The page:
In addition to being passionate about her employees, Flatley feels the same way about Corporate Fitness Works’ clients as well. According to Scaglione, the passion Flatley expresses towards getting people active is unprecedented. “She’s so committed to the industry and getting people moving,” he said. “It’s that passion that she’s never lost sight of.”
As a result, it’s no surprise that Flatley’s hope for Corporate Fitness Works’ future is that the company will fulfill its tagline and, “Move everybody to better health and wellbeing.”
“Our goal over the next five years is to exceed client expectations, to grow and develop our team and then move the meter on impacting health, and impacting the health of the organizations we serve,” said Flatley. “We believe that there’s no one-size-fits-all approach to facility management, program development, individual programming — we use a tailored approach.”
Flatley explained that when Corporate Fitness Works meets with a new client, it works hard to understand the client’s demographics and culture, to ensure the client’s needs are met. “Hopefully we can move the needle towards health and wellbeing once we’re involved, but initially it’s trying to bring physical activity into the existing culture. Some work places are much more ready for it. For example, with a call center, there would be different sensitivities towards taking a break for physical activity.”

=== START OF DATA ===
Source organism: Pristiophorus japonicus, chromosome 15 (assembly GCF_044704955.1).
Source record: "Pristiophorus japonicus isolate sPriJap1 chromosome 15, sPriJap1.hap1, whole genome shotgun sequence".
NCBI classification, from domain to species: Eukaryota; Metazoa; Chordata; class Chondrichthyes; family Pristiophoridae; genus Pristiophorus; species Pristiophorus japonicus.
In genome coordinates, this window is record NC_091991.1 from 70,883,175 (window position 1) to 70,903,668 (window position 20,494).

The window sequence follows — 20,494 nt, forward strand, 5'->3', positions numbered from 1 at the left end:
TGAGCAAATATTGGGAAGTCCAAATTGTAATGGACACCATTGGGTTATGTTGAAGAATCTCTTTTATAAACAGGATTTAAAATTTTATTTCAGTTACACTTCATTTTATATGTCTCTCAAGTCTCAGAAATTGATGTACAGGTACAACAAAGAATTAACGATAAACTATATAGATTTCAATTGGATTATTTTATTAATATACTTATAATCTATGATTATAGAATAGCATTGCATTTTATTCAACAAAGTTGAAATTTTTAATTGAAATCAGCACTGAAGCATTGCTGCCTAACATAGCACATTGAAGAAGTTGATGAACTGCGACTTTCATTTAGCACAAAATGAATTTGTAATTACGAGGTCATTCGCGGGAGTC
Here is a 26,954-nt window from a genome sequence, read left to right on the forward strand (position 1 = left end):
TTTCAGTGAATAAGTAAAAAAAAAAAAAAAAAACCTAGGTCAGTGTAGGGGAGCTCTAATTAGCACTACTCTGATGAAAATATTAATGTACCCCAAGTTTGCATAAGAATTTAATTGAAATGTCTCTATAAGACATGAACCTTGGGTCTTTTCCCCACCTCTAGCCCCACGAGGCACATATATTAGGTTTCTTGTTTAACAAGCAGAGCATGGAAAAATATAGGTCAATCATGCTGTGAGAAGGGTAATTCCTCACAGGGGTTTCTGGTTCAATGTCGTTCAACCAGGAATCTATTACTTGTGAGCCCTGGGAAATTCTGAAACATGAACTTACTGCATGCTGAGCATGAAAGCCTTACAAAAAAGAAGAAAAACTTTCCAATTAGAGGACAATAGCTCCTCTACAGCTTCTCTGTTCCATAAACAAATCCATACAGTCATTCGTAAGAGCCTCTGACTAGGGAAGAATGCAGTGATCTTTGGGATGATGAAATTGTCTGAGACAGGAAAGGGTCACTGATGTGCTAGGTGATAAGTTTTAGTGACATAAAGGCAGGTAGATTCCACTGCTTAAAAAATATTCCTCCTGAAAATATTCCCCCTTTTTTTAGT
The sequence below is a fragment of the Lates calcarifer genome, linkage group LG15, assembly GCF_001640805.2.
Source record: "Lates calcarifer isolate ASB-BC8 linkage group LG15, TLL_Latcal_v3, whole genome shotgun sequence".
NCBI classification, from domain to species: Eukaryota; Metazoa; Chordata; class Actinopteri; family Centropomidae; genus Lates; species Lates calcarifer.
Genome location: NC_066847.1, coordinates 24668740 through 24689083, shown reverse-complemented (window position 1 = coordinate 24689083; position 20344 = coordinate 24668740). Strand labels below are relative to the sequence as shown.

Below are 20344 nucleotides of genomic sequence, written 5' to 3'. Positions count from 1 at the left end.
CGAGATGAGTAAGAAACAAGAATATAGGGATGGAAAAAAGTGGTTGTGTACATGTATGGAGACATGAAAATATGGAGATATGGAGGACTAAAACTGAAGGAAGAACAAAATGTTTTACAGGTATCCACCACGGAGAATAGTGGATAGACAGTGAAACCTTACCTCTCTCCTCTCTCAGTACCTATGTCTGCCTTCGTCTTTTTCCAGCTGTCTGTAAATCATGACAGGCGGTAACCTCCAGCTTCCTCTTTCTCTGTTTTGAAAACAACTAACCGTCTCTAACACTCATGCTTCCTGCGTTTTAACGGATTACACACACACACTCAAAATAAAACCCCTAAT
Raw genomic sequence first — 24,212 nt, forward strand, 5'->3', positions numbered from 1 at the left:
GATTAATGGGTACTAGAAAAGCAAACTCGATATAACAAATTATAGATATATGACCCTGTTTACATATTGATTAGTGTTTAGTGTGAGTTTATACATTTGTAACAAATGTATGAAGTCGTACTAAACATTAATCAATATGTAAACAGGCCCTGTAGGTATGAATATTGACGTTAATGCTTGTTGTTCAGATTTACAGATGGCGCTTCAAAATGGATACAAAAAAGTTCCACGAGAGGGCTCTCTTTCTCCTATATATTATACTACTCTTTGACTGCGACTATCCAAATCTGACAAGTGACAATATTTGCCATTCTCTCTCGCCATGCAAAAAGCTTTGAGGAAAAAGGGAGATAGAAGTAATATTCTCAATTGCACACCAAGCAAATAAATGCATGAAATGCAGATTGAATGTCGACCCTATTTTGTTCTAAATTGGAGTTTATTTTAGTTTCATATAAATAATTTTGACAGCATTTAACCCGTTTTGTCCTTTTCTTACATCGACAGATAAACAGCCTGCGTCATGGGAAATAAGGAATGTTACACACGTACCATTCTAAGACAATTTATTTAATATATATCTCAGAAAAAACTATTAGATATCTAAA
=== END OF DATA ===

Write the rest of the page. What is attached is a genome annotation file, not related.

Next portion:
According to Flatley, the Affordable Care Act may present additional opportunities for Corporate Fitness Works and the industry as a whole. “From a business standpoint, corporations are paying more and more every year with healthcare costs, and they’re definitely passing more of that cost onto their employees,” she said. “But I think in addition to that they’re looking for solutions that they can provide or offer at the workplace that can contain healthcare costs.”
According to Flatley, Corporate Fitness Works is currently delivering biometric screenings, health fairs, seminars and activity classes to multiple insurance companies. “We would welcome the opportunity to work with more providers,” she said.
Although Flatley is extremely passionate about corporate wellness, she did express her love for the health and fitness industry as a whole. “What I love so much about the fitness industry is really the collaboration, the sharing and the willingness of other business leaders to share their successes and their failures,” she said. “I don’t believe that exists in other industries as strong as it is in the fitness industry. People in the industry are very passionate about work, about play, they’re passionate about fun and it really is a terrific industry to be a part of.”
In October, Corporate Fitness Works entered its busiest time of the year. “A lot of corporations have their open season for health insurance, their benefits elections and they’re gearing up for 2015,” she said.
As a result, Flatley’s “work hard, play hard” philosophy will be more important than ever.
By Rachel Zabonick